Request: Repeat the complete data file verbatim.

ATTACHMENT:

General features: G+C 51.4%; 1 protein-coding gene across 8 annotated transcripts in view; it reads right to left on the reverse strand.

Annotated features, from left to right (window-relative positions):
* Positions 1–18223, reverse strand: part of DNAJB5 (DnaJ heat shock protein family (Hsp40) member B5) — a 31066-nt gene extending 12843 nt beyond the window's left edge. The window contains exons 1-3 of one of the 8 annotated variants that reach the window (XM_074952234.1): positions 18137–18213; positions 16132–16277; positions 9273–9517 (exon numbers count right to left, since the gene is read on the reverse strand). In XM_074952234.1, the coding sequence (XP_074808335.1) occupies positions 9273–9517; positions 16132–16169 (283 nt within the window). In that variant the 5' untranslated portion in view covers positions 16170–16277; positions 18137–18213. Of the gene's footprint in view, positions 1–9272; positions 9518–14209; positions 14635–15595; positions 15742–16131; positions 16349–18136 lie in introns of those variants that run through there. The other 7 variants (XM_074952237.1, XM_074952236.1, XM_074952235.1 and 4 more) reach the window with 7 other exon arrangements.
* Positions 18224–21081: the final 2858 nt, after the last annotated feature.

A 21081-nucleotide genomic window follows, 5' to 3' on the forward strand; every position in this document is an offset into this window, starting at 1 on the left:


General features: G+C 51.4%; 1 protein-coding gene across 8 annotated transcripts in view; it reads right to left on the reverse strand.

Annotated features, from left to right (window-relative positions):
* Positions 1–18223, reverse strand: part of DNAJB5 (DnaJ heat shock protein family (Hsp40) member B5) — a 31066-nt gene extending 12843 nt beyond the window's left edge. The window contains exons 1-3 of one of the 8 annotated variants that reach the window (XM_074952234.1): positions 18137–18213; positions 16132–16277; positions 9273–9517 (exon numbers count right to left, since the gene is read on the reverse strand). In XM_074952234.1, the coding sequence (XP_074808335.1) occupies positions 9273–9517; positions 16132–16169 (283 nt within the window). In that variant the 5' untranslated portion in view covers positions 16170–16277; positions 18137–18213. Of the gene's footprint in view, positions 1–9272; positions 9518–14209; positions 14635–15595; positions 15742–16131; positions 16349–18136 lie in introns of those variants that run through there. The other 7 variants (XM_074952237.1, XM_074952236.1, XM_074952235.1 and 4 more) reach the window with 7 other exon arrangements.
* Positions 18224–21081: the final 2858 nt, after the last annotated feature.

A 21081-nucleotide genomic window follows, 5' to 3' on the forward strand; every position in this document is an offset into this window, starting at 1 on the left: